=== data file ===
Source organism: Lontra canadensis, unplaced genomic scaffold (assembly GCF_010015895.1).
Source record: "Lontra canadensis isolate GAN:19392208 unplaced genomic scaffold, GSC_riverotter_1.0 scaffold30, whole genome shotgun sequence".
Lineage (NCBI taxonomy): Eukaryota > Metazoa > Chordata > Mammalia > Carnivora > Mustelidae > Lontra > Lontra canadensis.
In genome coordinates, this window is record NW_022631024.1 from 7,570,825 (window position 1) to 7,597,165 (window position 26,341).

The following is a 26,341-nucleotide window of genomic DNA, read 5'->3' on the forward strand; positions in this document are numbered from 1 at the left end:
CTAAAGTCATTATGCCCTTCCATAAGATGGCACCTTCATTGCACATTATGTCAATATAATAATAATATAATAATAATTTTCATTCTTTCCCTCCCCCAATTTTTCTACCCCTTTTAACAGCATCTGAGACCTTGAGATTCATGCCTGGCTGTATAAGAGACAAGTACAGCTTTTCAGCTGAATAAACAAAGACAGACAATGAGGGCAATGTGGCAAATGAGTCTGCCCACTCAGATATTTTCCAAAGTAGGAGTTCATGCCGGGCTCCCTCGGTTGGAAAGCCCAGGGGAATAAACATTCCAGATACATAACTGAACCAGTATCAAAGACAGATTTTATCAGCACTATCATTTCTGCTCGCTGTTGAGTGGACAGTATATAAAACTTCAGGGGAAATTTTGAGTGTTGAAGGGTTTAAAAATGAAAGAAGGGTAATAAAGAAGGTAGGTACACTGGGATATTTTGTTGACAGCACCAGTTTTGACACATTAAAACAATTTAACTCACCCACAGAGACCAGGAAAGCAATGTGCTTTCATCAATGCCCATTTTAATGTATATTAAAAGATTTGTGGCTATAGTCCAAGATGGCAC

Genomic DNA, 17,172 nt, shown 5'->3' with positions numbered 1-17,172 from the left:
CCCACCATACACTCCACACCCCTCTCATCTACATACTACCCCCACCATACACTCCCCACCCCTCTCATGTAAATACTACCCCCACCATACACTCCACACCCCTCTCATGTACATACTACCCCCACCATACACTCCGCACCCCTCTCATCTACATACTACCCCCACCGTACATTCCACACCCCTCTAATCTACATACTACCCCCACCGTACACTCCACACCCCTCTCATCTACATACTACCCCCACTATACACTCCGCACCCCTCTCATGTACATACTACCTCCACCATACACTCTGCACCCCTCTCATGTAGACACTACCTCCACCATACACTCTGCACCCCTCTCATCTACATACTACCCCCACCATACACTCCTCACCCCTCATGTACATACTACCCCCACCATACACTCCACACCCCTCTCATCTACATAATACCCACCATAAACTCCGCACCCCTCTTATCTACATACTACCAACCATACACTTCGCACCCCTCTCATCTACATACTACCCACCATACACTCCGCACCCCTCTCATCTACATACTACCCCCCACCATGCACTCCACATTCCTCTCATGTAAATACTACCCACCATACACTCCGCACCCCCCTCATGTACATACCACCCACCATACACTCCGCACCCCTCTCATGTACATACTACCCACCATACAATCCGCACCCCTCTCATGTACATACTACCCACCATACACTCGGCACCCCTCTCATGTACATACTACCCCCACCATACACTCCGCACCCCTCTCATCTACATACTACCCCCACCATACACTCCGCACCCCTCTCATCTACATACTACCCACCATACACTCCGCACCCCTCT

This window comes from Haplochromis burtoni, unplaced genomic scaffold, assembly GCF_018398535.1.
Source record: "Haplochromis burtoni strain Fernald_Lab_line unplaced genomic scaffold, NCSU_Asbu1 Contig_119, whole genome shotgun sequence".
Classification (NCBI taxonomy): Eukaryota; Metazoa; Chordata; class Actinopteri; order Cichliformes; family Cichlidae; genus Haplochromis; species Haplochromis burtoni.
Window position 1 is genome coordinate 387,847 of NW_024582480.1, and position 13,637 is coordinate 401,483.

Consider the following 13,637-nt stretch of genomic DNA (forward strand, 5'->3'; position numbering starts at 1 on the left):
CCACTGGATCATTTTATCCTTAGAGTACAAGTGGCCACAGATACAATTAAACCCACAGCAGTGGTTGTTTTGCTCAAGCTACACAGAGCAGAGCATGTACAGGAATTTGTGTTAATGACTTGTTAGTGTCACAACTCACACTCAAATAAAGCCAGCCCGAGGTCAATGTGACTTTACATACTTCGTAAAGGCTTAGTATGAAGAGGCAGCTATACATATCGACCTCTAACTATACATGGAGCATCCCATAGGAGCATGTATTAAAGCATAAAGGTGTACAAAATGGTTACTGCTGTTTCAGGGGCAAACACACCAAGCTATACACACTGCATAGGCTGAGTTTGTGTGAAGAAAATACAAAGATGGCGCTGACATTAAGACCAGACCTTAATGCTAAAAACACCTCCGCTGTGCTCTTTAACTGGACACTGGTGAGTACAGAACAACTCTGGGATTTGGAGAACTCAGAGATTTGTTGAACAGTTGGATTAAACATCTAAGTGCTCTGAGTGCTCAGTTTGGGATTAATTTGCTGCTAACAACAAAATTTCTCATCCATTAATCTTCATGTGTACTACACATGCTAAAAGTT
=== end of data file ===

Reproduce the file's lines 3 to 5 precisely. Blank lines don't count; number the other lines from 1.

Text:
Lineage (NCBI taxonomy): Eukaryota > Metazoa > Chordata > Mammalia > Carnivora > Mustelidae > Lontra > Lontra canadensis.
In genome coordinates, this window is record NW_022631024.1 from 7,570,825 (window position 1) to 7,597,165 (window position 26,341).

The following is a 26,341-nucleotide window of genomic DNA, read 5'->3' on the forward strand; positions in this document are numbered from 1 at the left end: